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Petition article to accept fire engine fails at Leyden meeting

  • Selectboard Chairman Jeffrey Neipp speaks before about 90 Leyden residents during annual town meeting, held Saturday, May 13, 2017 at Leyden Town Hall. —Recorder Staff/Shelby Ashline

  • Leyden residents, including Virginia Rockwood in the foreground, read the warrant during annual town meeting, held Saturday, May 13, 2017 at Leyden Town Hall. —Recorder Staff/Shelby Ashline



Recorder Staff
Saturday, May 13, 2017

LEYDEN — A debate during Leyden’s annual town meeting Saturday regarding whether the town should accept a fire engine purchased by the Leyden Firefighters Association Inc. ended with a vote to pass over the petition article indefinitely, partially on the grounds of a lack of information.

The association purchased the 1983 engine, Engine 3, in August for $3,900. Association Vice President Brian Pelletier explained the association felt the engine would better fit the needs of the department than its 41-year-old Engine 1.

“It’s a bigger truck, it’s a heavier truck,” Pelletier said. “It holds more water, more personnel, all the equipment we need … We could show up in a full truck with all the equipment that we need (as opposed to two or three vehicles.)”

However, Selectboard Chairman Jeffrey Neipp explained the board advised the association against purchasing the truck when it first came before the board in July.

Neipp said the board has no intentions of getting rid of any of the Fire Department’s four vehicles, leaving no room for a new vehicle. However, Pelletier countered the station once housed five vehicles.

“You’re not going to be able to get up half the driveways in the town,” added Selectman William Glabach, concerned over Engine 3 being two-wheel drive.

As part of an earlier article, that was supported by the Selectboard, the majority of the approximately 90 residents in attendance approved $4,500 in repairs to Engine 1.

“We gave the selectmen the truck they want, I think we should give the firefighters the truck they want,” argued Leyden resident Ken Spatcher. “They’re asking us for some respect and we’re not giving it to them.”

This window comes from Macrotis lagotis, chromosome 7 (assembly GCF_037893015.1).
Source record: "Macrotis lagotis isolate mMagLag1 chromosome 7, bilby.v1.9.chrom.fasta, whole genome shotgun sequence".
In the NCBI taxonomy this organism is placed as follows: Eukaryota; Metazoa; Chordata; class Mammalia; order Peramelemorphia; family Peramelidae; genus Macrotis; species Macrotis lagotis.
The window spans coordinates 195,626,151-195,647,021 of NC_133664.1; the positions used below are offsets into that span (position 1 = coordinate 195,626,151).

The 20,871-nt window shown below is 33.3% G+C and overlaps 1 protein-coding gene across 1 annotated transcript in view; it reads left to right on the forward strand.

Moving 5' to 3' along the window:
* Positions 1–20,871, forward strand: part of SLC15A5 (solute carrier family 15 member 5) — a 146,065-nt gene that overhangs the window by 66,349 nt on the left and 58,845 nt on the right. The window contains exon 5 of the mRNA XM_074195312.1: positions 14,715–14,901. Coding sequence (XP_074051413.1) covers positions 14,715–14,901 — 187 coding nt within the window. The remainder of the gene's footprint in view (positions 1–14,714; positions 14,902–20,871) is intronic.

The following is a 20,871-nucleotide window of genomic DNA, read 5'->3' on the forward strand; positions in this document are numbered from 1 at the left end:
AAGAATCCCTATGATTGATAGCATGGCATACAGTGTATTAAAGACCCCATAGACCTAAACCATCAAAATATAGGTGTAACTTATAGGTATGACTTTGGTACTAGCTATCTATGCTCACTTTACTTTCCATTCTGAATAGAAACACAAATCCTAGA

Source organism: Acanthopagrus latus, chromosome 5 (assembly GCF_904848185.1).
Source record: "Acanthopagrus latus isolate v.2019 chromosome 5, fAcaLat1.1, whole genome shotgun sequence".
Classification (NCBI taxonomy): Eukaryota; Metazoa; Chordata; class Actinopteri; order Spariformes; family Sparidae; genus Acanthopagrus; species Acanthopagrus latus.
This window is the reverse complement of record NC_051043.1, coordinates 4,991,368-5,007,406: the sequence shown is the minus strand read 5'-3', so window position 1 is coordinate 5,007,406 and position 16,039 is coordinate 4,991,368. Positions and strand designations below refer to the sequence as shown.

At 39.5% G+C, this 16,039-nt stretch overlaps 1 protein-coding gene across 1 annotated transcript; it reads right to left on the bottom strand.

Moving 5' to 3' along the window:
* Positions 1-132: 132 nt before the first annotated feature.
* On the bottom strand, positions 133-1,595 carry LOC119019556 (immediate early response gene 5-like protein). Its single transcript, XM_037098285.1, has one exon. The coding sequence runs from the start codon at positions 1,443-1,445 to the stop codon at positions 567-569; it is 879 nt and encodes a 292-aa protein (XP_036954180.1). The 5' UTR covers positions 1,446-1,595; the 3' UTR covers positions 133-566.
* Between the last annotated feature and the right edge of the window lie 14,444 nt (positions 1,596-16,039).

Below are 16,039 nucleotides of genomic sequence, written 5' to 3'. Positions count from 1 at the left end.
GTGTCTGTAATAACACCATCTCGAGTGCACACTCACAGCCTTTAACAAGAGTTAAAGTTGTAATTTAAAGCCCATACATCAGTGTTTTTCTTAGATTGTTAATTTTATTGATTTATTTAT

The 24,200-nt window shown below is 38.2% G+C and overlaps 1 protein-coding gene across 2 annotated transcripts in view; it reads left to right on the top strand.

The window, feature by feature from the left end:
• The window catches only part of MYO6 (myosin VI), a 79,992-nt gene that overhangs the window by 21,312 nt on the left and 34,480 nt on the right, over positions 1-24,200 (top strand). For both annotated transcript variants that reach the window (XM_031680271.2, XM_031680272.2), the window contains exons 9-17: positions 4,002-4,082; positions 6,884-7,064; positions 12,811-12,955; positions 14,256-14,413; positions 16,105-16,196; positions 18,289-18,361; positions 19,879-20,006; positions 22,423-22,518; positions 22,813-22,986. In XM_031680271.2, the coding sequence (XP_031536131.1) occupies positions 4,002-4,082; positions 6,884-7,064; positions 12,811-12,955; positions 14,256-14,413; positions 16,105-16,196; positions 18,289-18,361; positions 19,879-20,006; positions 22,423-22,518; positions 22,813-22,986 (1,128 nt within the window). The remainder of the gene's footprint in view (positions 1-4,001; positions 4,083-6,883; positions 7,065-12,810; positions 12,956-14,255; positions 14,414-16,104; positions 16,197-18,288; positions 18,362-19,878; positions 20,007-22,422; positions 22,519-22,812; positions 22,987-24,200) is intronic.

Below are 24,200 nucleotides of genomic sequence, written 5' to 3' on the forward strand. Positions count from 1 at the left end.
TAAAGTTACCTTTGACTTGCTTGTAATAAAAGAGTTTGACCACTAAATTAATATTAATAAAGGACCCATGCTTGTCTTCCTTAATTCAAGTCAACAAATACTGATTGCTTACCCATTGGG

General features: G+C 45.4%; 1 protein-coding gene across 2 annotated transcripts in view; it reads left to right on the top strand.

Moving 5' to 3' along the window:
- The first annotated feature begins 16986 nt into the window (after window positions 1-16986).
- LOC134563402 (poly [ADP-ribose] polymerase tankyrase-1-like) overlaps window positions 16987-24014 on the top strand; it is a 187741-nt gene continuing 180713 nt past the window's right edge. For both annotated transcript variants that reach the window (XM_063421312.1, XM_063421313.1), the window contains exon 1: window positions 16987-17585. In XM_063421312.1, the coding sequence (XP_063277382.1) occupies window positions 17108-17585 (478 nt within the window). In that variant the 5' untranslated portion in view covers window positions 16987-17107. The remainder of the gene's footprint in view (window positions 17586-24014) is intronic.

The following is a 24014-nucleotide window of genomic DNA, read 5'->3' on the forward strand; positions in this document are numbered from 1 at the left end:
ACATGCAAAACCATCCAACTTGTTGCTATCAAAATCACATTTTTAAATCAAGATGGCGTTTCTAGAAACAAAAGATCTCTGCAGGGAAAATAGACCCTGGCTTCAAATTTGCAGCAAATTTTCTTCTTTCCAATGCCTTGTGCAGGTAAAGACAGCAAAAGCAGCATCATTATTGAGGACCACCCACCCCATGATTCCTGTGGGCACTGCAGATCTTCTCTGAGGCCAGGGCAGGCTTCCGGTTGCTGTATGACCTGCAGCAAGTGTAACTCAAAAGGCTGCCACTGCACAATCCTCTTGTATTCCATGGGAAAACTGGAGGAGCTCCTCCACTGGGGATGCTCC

Still, the majority of residents didn’t like the way the situation was handled.

“I don’t like to idea of a pretty much private organization dictating what the town should purchase,” said Leyden resident Peter Tusinski.

“We want to really have the Fire Department, the association and all town departments respect the way we purchase things in this town,” Leyden resident Marie Bartlett said to a round of applause. “The way in which it was done and the lack of information makes it too difficult for the town to support this at this time.”

Even had the article not been indefinitely postponed, Neipp said the town’s lawyer advised the Selectboard has sole discretion over accepting gifts.

The Leyden Firefighters Association’s second petition article, which proposed allowing the association to set up and maintain a training facility at Avery Field, was also postponed indefinitely, following Neipp’s explanation that Avery Field’s deed outlines the property being for recreational purposes.

“You cannot change that, that is the condition on which this field was given to the town,” Tusinski added. “I think it should stay as a recreational facility and a vital resource to the town as it has been.”

Solid Waste District withdrawal

Residents also overwhelmingly voted to withdraw from the Franklin County Solid Waste District with a year’s advance notice, despite the same article being shot down last year.

“This program, we feel, doesn’t really fit into Leyden right now,” said Neipp, explaining most residents bring their trash and recycling to the Greenfield Transfer Station.

Leyden pays approximately $2,300 per year to remain a part of the district, and has been a member for over 20 years, Neipp said.

“I think this is a small amount of money,” argued Lewis Becker, Leyden’s representative to the Franklin County Solid Waste District. “Yes, it’s true that we can go to Greenfield, but I think there’s a lot of people in this town that go to Bernardston, which is supported by the Solid Waste District.”

“I just can’t see that it makes sense any longer,” Leyden resident Thomas Luck disagreed.

Other articles

The town budget of $1.7 million was passed, as was the Pioneer budget of $704,105, despite some residents, such as Elwin Barton, saying they would like to “see something done to reduce what (Leyden is) paying for the school budget” given small student enrollment figures.

Article 27, a petition article which would create a bylaw requiring anyone hunting, trapping or using a hunting dog on private property to carry written consent from the owner, was postponed indefinitely.

“We have no mechanism to police this bylaw,” Neipp said, explaining he would like to see the issue first come before a public hearing.

Article 14, which involved allocating $3,450 to purchase a dispatch software upgrade, was also postponed indefinitely given a lack of information.

Spending articles that passed involve allocating: $62,911 to continue construction on the broadband network; $7,500 to remove the wall of windows at the entrance of Pearl Rhodes Elementary School and replace them with a solid wall, and replace the door and ceiling panels; and $5,800 to replace two Town Hall doors.

A special town meeting held immediately before the annual town meeting also approved transferring $7865.04 cents from the stabilization account to the winter maintenance account to cover a snow and ice deficit.

You can reach Shelby Ashline at: sashline@recorder.com

413-772-0261 ext. 257